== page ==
Message from discussion Problem in "X (1).Re := X (1).Re + 1"
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Mon, 07 May 2012 14:28:53 -0700 (PDT)
From: Adam Beneschan <a...@irvine.com>
Subject: Re: Problem in "X (1).Re := X (1).Re + 1"
Date: Mon, 7 May 2012 14:28:52 -0700 (PDT)
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On Monday, May 7, 2012 11:53:58 AM UTC-7, ytomino wrote:
> On Tuesday, May 8, 2012 12:37:44 AM UTC+9, Adam Beneschan wrote:
> > No. But if you change the 1 to 1.0 then I think it will be OK.
> 1.0 is correct.
> > I'm not yet really familiar with the ins and outs of user-defined refer=
> > and user-defined indexing. But my guess is that the phrase in A.18.2(1=
> > that says "Reference returns an object whose discriminant is an access =
> > that designates the element designated by Position" means that Referenc=
> > can't return an object whose discriminant designates a *copy* of the el=
> > If I understand your question correctly, this means that the scenario y=
> > concerned about can't happen.
> Imagine an implementation of an reference-counted container.
> Probably, it's like below:
> function Reference (Container : Vector; Position : Cursor) return Ref_Typ=
> -- if data is shared, do copy-on-write to prepare for change
> -- (memory management and exclusive control is omitted in this pseudo=
> if Container.Data_Block.Ref_Count > 1 then
> Container.Data_Block.Ref_Count :=3D Container.Data_Block.Ref_Count =
> Container.Data_Block :=3D new Data_Block_Type'(
> Length =3D> Container.Data_Block.Length,
> Elements =3D> (1 .. Length =3D> Container.Data_Block.Elements (1=
> Ref_Count =3D> 1);
> end if;
> -- return access value designated by Position
> return (Element =3D> Container.Data_Block.Elements (To_Index (Cursor))=
> end Reference;
> And, similar copy-on-write is inserted into Replace_Element and Update_El=
> In this container, Reference copies its elements as your saying. But the =
container comes to own copied elements, and Reference returns an access val=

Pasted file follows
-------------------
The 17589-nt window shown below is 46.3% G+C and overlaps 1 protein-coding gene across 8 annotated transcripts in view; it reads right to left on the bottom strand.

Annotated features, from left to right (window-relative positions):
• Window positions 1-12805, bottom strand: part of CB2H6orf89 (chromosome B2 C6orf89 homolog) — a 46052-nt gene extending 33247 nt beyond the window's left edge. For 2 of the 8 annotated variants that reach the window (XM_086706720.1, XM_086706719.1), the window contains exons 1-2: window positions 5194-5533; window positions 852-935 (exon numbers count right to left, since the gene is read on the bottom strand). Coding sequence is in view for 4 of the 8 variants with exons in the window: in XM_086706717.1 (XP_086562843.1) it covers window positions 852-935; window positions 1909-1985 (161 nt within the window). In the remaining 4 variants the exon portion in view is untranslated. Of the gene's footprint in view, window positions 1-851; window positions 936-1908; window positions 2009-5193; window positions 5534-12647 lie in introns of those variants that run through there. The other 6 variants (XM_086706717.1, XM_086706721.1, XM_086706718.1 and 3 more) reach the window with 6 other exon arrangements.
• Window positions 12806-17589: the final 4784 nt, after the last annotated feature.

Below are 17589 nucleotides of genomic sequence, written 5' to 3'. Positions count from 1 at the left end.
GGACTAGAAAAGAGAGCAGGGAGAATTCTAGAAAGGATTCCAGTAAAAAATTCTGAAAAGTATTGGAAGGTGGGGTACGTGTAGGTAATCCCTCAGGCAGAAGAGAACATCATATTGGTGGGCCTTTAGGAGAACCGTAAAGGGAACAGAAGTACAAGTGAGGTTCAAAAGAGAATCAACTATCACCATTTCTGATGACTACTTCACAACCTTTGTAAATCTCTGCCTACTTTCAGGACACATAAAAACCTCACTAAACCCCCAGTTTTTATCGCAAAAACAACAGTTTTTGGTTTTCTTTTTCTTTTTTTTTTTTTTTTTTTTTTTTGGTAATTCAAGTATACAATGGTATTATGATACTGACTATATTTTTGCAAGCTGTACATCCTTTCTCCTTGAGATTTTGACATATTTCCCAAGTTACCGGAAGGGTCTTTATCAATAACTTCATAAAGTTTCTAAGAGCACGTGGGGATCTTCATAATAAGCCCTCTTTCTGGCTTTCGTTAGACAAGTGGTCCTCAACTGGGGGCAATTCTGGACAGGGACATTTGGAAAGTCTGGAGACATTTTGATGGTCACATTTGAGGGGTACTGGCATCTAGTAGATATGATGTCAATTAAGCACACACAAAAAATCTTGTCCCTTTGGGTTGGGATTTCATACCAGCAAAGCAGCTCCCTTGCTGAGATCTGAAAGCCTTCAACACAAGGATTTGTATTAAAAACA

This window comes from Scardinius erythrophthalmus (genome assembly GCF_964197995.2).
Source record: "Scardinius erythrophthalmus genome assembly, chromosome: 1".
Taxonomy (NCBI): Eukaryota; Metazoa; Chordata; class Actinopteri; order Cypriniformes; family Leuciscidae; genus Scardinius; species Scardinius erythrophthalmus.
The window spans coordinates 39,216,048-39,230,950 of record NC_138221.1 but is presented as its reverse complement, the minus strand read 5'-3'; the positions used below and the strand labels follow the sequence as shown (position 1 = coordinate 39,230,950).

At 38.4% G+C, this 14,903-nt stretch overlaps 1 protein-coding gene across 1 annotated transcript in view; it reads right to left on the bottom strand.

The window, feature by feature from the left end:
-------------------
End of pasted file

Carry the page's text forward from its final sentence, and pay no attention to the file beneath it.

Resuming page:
ue that designates the element in same area. I hope that this is allowed fo=
r effective implementations.
> Besides, if this is disallowed in Ada.Containers.Vectors, please assume m=
y original container.
> Surely you don't think that all reference-counted containers written by u=
ser are forbidden to implement user-defined indexing.
OK, I think I figured out what you were talking about. Sorry, but your ori=
ginal post seemed to use a few words (like "implemented by reference-counti=
ng") and expect that readers would fill in the rest of the details. Unfort=
unately, I'm not a mind-reader, so it took me a lot of effort to figure it =
out. Maybe others here are better mind-readers than I am. I don't know.
But I'm guessing that you're referring to an implementation where, when a c=
opy of an element is made, the implementation doesn't make a copy immediate=
ly, but rather waits until somebody tries to modify either the original or =
the copy and *then* splits off a copy. So in your example:
X(1).Re :=3D X(1).Re + 1.0;
you're assuming that X(1) was earlier created as a copy of something else--=
or that something else was created as a copy of X(1). The main ways I can =
see that this could be done are by using the Copy or Assign operations of v=
X :=3D Copy(W);
X(1).Re :=3D X(1).Re + 1.0;
so that when X is created, it's done by creating references to all the elem=
ents in W rather than by copying the elements of W; and then making a new c=
opy of an individual element when it needs to be modified. Of course, it's=
silly to do this if the element type is Complex, since it's surely easier =
to copy two floats than to implement all the overhead needed to deal with r=
eferences. But I can imagine that it might make sense if the element type =
is ... um, more complex than Complex. Or a whole lot bigger.
I'm still dubious that it can work, though. Consider:
X :=3D V.Copy(W); -- (A)
Ref1 :=3D V.Constant_Reference (W, 1); -- (B)
Ref2 :=3D V.Constant_Reference (X, 1); -- (C)
X(1).Re :=3D X(1).Re + 1.0; -- (D)
If the Copy function did not create any new copies of elements, then Ref1.E=
lement and Ref2.Element will end up being accesses to the same element, aft=
er (C) is performed. If the new copy of the element is not created until R=
eference is evaluated by the left side of statement (D), the result is that=
either Ref2.Element (or possibly Ref1.Element) will be pointing at the wro=
ng thing. =20
So it looks to me like the method you suggest shouldn't be allowed, even in=
your own container, since it would make it impossible to implement Constan=
My caveat still applies, though; this involves issues that I'm not yet comp=
letely familiar with, so it's possible that I made a serious error. I'm ho=
ping someone will come to my rescue if I did ... :)